U.S. and Djiboutian Navy Sailors and AFRICOM weather systems support cadre assembled and tested new weather measurement equipment May 1, 2014 on Maskali Island, Djibouti.
The equipment will provide wind speed, temperature, relative humidity and other readings. Ships transiting the Bab-El-Mandeb Strait will be able to access the information from the internet to determine the conditions on the water affected by wind.
“Wind blows down the axis of the Red Sea, and it pinches into the Bab-El-Mandeb Strait,” said Lt. Cmdr. Bryan Black, CJTF-HOA Joint Meteorological and Atmospheric Operations Center officer. “Because you have all the mass and momentum into one funneling point it’s like putting your finger on the front of a hose – same amount of water but smaller hole -- so the winds … speed up.”
Black described the weather system as something someone could set up in their back yard in America, but on a continent three-and-a-half times the size of the continental U.S., with few weather stations, it has an impact.
“The U.S. is dense with sensors and weather data is something people take for granted,” Black said. “There are only about ten sensors in the entire Horn of Africa.”
Because there were not internet-capable weather sensors in the region, predictions of wind speed would be made using modeling, based on winds in the surrounding region.
“Nothing beats hard data,” Black said. “Models don’t always pick up the wind and we can use the hard data to verify or adjust the numerical models and forecasts.”
Among the Djiboutian Sailors assisting with the equipment installation was Djiboutian Navy Chief Master Omar Doualeh.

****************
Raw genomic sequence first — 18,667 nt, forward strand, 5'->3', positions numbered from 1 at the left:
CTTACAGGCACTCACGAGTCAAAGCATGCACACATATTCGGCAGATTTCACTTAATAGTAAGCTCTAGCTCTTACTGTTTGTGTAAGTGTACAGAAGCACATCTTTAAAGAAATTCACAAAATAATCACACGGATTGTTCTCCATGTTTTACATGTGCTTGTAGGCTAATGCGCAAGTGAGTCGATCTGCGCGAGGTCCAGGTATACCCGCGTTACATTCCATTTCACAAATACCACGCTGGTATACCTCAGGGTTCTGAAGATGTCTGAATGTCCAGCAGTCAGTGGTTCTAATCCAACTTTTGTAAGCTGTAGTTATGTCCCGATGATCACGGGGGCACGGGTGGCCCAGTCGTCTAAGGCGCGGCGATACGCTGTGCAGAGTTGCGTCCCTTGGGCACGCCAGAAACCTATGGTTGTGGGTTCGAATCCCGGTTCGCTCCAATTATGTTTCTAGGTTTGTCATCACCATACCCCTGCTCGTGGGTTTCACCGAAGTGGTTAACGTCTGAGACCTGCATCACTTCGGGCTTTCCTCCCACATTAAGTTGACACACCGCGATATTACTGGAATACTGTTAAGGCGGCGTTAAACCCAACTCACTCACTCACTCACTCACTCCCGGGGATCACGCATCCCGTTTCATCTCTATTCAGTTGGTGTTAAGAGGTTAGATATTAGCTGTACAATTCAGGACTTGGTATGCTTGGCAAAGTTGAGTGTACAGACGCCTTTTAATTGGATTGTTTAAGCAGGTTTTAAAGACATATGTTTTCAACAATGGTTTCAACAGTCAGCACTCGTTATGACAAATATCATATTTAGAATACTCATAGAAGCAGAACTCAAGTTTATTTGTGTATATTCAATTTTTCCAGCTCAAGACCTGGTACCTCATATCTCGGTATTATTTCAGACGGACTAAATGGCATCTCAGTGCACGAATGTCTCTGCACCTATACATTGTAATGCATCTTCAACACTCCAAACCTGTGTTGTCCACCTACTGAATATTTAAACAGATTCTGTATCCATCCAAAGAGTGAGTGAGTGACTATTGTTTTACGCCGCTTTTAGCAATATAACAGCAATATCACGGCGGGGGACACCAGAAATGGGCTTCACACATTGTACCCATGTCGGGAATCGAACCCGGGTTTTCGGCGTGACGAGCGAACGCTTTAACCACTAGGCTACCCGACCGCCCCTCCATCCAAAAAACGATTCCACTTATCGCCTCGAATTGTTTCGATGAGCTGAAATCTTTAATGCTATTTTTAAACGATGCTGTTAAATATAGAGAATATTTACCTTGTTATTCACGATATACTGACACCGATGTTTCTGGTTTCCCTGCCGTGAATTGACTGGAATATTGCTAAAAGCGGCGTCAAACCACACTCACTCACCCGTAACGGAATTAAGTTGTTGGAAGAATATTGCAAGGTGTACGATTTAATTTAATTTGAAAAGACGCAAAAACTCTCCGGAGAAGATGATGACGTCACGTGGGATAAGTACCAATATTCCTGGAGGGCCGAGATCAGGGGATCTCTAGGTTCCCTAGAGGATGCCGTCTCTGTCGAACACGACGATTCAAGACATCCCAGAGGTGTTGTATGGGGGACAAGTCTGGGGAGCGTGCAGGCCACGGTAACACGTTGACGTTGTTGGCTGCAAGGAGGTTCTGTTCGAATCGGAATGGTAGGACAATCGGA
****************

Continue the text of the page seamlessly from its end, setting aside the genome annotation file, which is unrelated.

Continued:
He said he has learned a lot from working with CJTF-HOA METOC officers and wants to continue working with them. The weather instruments, he added, will give the Djiboutian Navy more information than they had available before.
“It is [helpful] because we have not had this type of equipment before,” Doualeh said. “We are thankful.”
Black, who has worked with Doualeh several times before, said working with the Djiboutian Navy has been rewarding.
“In one sense, they seem to be much like the Navy in the U.S. … the Djiboutian Navy delegates more down to their enlisted – let them do more. So, it’s nice to see that happen.”
Black described the Djiboutians as cordial, friendly and professional.
“Omar has shown himself to be extremely professional – he’s a joy to work with, always willing to work with our group, willing to learn and train,” Black said about Doualeh. “He takes care of the radar systems here; he’s a technically-proficient sailor. So, it’s always nice to know you’re working with someone who’s solid in that sense.”
Members of the CJTF-HOA METOC will continue to work with the Djiboutian Navy to increase the number of weather sensors in and around the Gulf of Aiden and the Bab-El-Mandeb Strait.